“I don’t know the name, but I know it lies closest to your heart.”
Sometimes a phrase shows up in your brain and refuses to leave. It sits there, patiently or impatiently, and waits for you to catch on to the fact that a) it’s not leaving, and b) it means something.
There is exactly one way that I have ever found to resolve this situation: figure out what the words mean, and write it down. Sometimes it takes a while, though. Sometimes you have to puzzle through for days, weeks, or months before enough small things add up that you can say, with complete truth, what needs to be said.
The above phrase crept into my head quietly, one day at work. At first I thought it was a modern ghost story – some sort of meta-The Turn of the Screw, Henry James with an identity crisis thrown in. That sounds cheerful, I thought, and went back to minding my own business.
You can guess how that turned out.
After several days of more bits and pieces hitting me in the head, Poltergiest-style, I found enough of the lines to start to recognize the thing. Only it wasn’t one thing; it was three different posts. It turns out they’re all related by the idea of … trauma. I know, I have a cheerful brain. Here’s the thought process:
Trauma is one of the most contagious substances in the Universe. It likes to spread from person to person through both space and time.
Trauma isn’t always recognized by the society that creates it.
I see many unrecognized traumas in my own society.
People are living with and absorbing the weight of these traumas, these injustices, today; the results will travel with us into our future.
Trauma tends to wrap around individual lives and experiences and weave them so tightly into a certain pattern of History that they can’t untangle themselves from it, even generations into the future.
How does that turn into three different posts?
The first piece of writing (Happy Endings) deals with the idea of trauma as something that overshadows lives beyond the extent of people who directly experienced or participated in it.
The second (Today My Words Are Simple: Trick History) deals with the idea of history (or – let’s be precise – human behavior) as something that displays patterns. Sometimes people think, “Oh, that’s sad, but it’s just the way it is.” No, nothing is “just the way it is.” If you can see the pattern, you have an option to change it.
The third (Insurance Is Not A Poetic Thing) (which I’m still not completely happy with, still tinkering with) – recognizes the feeling of valuelessness resulting from everyday injustices is as much a type of trauma as the large-scale disasters with film adaptations and epic soundtracks.
Common to each of these ideas is the implied question, what is the value of a life? (Yep, the philosophy is starting to hit hard.) Part of what traumatizes people is feeling like choice is valueless, and thus life has no value. It’s a feeling of helplessness and powerlessness, a state of disconnection from options.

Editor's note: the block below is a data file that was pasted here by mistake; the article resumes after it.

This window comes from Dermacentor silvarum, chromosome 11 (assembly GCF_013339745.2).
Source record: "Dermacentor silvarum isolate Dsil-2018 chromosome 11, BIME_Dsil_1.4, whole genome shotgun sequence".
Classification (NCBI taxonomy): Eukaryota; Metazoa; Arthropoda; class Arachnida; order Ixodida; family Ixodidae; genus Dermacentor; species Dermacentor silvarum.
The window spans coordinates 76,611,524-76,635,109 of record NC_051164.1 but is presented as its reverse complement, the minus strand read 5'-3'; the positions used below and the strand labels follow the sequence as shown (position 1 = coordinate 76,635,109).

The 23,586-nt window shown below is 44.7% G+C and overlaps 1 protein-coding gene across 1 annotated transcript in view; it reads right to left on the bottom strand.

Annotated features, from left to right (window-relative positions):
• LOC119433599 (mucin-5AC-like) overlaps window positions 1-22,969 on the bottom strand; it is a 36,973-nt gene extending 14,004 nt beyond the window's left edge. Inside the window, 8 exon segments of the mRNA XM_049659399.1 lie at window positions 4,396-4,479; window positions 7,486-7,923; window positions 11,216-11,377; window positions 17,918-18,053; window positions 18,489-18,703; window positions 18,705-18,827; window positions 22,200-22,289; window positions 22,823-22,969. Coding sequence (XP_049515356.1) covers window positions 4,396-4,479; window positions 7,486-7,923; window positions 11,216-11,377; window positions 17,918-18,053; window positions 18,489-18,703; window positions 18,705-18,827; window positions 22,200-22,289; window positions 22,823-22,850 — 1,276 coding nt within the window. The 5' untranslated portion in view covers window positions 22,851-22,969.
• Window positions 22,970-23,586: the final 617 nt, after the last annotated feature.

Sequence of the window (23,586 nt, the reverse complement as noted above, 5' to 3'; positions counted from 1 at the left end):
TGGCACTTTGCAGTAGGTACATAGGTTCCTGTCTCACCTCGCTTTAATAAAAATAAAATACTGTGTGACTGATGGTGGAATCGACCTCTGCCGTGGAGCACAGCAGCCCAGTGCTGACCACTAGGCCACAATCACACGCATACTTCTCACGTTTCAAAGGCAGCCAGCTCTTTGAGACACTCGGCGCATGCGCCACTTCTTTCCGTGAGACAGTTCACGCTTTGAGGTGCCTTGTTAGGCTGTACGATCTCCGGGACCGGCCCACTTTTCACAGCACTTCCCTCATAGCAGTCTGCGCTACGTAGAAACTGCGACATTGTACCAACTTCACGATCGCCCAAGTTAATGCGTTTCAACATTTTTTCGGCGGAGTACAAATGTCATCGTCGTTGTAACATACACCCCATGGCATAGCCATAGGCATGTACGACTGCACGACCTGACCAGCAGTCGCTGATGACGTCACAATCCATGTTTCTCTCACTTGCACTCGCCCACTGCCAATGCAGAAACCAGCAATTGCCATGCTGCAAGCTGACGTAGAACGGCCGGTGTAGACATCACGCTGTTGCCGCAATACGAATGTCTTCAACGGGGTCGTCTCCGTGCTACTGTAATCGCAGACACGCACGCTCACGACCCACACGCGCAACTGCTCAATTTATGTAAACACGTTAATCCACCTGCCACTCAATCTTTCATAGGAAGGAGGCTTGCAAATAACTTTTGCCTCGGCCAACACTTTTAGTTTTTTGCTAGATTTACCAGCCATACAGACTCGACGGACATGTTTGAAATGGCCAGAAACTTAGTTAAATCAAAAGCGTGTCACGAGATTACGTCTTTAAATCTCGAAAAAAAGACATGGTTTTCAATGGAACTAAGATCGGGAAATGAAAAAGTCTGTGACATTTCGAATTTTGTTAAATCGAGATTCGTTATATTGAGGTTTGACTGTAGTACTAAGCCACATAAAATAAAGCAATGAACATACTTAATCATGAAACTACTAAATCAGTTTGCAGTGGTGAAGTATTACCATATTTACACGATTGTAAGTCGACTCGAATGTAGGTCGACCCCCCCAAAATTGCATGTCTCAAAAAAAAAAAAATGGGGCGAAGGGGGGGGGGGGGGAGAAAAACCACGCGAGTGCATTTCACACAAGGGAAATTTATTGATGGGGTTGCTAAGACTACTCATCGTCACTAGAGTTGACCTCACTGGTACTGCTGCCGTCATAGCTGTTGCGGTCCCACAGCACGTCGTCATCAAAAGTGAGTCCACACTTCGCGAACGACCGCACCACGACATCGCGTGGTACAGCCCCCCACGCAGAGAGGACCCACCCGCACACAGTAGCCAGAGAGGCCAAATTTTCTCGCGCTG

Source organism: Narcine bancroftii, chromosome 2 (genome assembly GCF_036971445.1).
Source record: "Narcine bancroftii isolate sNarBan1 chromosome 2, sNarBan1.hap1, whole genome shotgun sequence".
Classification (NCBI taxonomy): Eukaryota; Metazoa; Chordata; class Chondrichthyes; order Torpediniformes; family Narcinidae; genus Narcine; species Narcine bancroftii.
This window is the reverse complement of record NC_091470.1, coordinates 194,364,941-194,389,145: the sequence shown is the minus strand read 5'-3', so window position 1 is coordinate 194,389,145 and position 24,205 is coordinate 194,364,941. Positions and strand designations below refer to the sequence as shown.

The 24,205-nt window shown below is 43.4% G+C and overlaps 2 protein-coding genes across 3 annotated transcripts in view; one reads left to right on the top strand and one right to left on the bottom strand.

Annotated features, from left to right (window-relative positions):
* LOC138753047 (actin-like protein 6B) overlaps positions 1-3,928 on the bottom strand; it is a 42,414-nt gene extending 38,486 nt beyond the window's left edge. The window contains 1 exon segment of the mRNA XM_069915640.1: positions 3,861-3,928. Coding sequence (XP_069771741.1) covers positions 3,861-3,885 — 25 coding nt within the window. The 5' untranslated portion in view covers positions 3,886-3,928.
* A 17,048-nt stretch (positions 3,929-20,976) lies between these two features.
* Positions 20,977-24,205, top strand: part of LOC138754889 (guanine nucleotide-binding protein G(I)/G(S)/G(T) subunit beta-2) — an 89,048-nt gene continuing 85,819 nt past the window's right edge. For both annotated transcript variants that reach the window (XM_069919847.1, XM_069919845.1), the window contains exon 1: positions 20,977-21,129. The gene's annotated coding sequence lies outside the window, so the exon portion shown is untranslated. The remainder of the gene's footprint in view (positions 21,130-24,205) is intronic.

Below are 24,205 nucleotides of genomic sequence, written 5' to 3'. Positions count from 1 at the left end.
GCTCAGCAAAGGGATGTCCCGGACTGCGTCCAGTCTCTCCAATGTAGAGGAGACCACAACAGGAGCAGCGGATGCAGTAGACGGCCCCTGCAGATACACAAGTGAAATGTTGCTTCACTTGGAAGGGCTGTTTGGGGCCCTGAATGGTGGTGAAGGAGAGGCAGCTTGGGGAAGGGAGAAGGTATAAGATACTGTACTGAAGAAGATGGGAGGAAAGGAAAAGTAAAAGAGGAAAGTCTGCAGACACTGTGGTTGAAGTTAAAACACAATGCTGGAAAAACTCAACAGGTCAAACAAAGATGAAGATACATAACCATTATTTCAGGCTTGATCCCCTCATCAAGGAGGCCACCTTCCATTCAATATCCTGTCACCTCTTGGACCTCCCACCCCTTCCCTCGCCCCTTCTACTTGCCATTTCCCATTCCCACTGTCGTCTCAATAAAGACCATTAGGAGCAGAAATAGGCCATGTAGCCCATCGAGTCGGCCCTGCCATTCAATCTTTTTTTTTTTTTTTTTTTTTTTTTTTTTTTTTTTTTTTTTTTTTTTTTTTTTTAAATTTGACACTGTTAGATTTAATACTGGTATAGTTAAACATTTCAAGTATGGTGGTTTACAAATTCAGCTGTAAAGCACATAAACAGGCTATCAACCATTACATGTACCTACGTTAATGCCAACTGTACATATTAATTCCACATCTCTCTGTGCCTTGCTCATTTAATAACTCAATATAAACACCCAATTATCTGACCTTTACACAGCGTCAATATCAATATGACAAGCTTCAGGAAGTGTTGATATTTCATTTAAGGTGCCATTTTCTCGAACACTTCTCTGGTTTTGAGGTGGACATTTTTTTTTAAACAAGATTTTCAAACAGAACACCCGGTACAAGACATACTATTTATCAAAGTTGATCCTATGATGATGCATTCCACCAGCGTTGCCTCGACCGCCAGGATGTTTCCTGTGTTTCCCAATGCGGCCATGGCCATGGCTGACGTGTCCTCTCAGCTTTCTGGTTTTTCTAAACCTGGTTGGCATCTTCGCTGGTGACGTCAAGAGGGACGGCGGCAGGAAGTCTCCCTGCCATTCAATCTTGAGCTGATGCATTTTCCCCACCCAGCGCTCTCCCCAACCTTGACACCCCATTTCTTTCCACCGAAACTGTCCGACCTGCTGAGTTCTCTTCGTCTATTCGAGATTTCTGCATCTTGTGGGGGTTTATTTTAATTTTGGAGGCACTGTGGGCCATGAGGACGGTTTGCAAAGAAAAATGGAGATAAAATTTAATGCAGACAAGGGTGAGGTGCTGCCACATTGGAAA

There are many ways to make it clear to people that they are not, in fact, worth anything. I used to know an economist who would argue that you could know the value of a person by checking the black market. Technicalities and edginess aside, I prefer a world in which people are valued for more than their economic value – for more than the value they produce for others, and the value they give others through consumption.
Of course, economic systems do produce a type of value, but it only works within the system of that economy. It can be very useful as long as you plan to limit the scope of your actions and understanding. But limiting your scope is dangerous when you forget you’re doing it, especially when thinking about something so crucial as the concept of “value”. So here’s a mental exercise: let’s look at this from the field of physics. (Because as they say, everything else is just stamp collecting*.)
Physics doesn’t recognize value. Or rather, physics understands that nothing is wasted. Even “nothing” has its place (alright, possibly most of the universe is “nothing”, if you believe those popular science articles), and the fact that nothing is wasted is the value of the whole: there are no externalities. No getting away from something. A small effect becomes large, a large system breaks down, but the sum of the whole has an integrity that denies nihilism.
In a society, each person has a vital spot in maintaining the integrity of the whole. Cynicism, apathy, and failed definitions of value tear away at this whole. If a society doesn’t repair itself faster than it’s broken down, the end result is its individuals will experience the crippling weight of accumulated choicelessness.
How do societies recover from this state? How do individuals deal with the understanding that their society has no use for them, that they are an inconvenience, a problem to be removed or ignored? How does one regain value?
Lucky for us, the phrase “trick history” is stuck in my head – but that’s a post for another day.
*A quote attributed to Earnest Rutherford: “All science is either physics or stamp collecting.” https://quoteinvestigator.com/2015/05/08/stamp/
Very Important Note: do not click on xkcd while researching, even if the article you are reading references it. That said, https://xkcd.com/1520/.